This is a scam.  These people know that pushing contraception and abstinence together will neutralize the abstinence message.  It’s no different than parents telling their teenagers,  “Don’t drink and drive, but if you do, don’t spill anything on the seats” or “Don’t smoke, but if you do, use filtered cigarettes” or “Don’t take a gun to school, but if you do, don’t point it at anyone” or “Don’t use heroin, but if you do, don’t leave needles lying around where your little brother can get them” or “Don’t drive my new Corvette while I’m out of town, but if you do, replace the gas you use.”

The fact is, America’s epidemic of teen pregnancy, abortion, and sexually transmitted diseases was caused by a dramatic increase in sexual activity among children, and all the condoms and birth control pills in the world will not turn that around.  The only solution is to reduce the sexual activity rate of children, and mixed messages will never do that.

A good analogy can be drawn between contraception-based sex-ed and motorcycle helmets.  As someone who has been riding, building and/or racing motorcycles for 47 of my 59 years, I can assure you that someone is better off wearing a helmet than not wearing one.  However, helmets do not make riding motorcycles safe and I have never heard one helmet or motorcycle manufacturer contend otherwise.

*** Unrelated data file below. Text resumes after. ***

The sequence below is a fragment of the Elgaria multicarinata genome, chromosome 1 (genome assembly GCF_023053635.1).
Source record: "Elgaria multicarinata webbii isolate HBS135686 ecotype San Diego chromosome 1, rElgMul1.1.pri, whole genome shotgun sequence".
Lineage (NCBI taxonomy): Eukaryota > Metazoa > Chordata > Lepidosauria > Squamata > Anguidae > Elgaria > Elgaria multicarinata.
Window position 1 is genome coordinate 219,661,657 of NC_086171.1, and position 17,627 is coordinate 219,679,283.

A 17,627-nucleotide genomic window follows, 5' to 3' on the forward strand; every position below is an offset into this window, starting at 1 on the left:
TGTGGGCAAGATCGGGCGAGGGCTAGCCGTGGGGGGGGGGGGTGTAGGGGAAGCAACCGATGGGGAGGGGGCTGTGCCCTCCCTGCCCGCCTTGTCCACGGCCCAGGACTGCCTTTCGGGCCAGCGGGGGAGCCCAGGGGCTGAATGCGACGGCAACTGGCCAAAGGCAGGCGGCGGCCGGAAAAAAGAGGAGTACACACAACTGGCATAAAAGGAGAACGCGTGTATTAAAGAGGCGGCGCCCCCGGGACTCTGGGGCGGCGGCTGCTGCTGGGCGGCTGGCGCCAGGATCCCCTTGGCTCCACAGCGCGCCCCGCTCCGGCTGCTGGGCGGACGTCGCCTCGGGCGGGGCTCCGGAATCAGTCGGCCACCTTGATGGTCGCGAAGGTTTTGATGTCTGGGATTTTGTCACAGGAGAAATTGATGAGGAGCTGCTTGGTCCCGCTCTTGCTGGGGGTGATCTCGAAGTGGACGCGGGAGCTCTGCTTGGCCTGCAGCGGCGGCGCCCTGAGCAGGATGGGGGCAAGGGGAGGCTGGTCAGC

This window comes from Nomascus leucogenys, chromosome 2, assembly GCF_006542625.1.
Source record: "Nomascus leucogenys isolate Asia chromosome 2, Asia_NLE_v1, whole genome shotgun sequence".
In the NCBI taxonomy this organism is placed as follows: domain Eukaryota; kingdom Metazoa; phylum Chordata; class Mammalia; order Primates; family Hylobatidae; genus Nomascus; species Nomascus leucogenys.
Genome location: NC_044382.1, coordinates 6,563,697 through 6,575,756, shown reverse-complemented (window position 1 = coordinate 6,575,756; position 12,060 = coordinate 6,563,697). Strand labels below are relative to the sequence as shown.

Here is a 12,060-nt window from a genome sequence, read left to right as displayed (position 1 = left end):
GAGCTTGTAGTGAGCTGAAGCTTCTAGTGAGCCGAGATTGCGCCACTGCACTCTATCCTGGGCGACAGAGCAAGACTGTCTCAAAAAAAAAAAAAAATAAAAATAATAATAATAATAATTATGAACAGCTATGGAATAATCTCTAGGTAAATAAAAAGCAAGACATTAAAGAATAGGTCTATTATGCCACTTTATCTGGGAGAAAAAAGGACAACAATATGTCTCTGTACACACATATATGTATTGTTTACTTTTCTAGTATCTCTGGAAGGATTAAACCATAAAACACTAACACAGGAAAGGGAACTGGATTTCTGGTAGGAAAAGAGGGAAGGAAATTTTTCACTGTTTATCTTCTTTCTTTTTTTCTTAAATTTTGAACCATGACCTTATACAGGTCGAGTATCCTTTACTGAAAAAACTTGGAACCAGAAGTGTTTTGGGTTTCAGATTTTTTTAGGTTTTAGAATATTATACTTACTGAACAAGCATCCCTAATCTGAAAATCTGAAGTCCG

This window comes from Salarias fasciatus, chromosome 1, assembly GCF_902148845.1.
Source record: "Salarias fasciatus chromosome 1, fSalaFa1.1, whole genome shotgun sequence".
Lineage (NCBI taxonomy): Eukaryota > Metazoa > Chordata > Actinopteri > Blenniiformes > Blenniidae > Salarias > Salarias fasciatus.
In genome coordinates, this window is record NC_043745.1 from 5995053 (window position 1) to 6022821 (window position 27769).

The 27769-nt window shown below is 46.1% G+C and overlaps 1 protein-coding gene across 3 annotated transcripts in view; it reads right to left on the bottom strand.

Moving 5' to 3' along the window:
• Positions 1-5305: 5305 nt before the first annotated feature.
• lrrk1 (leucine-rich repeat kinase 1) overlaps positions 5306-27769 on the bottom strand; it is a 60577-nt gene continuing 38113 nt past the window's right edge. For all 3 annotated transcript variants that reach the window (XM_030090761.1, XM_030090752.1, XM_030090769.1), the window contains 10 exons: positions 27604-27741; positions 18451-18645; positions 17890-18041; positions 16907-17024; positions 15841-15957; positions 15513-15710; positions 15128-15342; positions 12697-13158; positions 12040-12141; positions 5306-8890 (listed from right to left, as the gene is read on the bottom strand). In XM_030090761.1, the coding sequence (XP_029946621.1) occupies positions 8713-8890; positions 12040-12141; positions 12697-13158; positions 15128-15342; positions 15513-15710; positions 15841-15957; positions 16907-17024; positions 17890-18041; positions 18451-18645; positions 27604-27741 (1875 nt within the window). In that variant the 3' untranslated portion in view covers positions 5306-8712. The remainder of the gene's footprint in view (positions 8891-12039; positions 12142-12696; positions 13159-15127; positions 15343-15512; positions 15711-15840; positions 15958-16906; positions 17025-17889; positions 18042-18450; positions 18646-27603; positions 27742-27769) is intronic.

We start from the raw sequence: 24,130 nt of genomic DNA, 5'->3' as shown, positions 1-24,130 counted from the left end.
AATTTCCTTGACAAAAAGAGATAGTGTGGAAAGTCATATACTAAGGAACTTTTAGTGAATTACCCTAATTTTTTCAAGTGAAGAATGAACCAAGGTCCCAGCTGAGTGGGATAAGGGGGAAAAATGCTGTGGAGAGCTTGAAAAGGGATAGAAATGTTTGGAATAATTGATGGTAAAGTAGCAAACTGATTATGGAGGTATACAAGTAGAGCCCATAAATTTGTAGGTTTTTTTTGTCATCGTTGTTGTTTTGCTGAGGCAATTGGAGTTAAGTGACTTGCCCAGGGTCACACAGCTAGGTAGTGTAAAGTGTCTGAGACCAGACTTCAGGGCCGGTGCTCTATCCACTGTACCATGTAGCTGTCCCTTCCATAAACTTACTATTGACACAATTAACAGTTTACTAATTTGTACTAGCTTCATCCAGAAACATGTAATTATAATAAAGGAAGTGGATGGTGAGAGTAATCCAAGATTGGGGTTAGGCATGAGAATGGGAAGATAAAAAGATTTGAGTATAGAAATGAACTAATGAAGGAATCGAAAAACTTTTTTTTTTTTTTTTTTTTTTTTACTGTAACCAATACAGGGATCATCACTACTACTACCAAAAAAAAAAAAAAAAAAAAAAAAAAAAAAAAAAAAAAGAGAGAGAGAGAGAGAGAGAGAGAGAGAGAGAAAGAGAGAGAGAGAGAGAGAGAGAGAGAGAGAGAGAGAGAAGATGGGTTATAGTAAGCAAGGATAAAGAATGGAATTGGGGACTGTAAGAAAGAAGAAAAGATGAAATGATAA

Let’s say, however, that we decided to let our school systems make motorcycle helmets available to every teenager in the country for free and without their parents’ knowledge.  Let’s also say that these kids were “educated” that wearing helmets made them seem mature and responsible because it meant that they were practicing “safe motorcycle.” 

In that environment, it would be pure idiocy to think that the number of children willing to ride motorcycles is not going to dramatically increase or that the number killed on motorcycles is not going to skyrocket.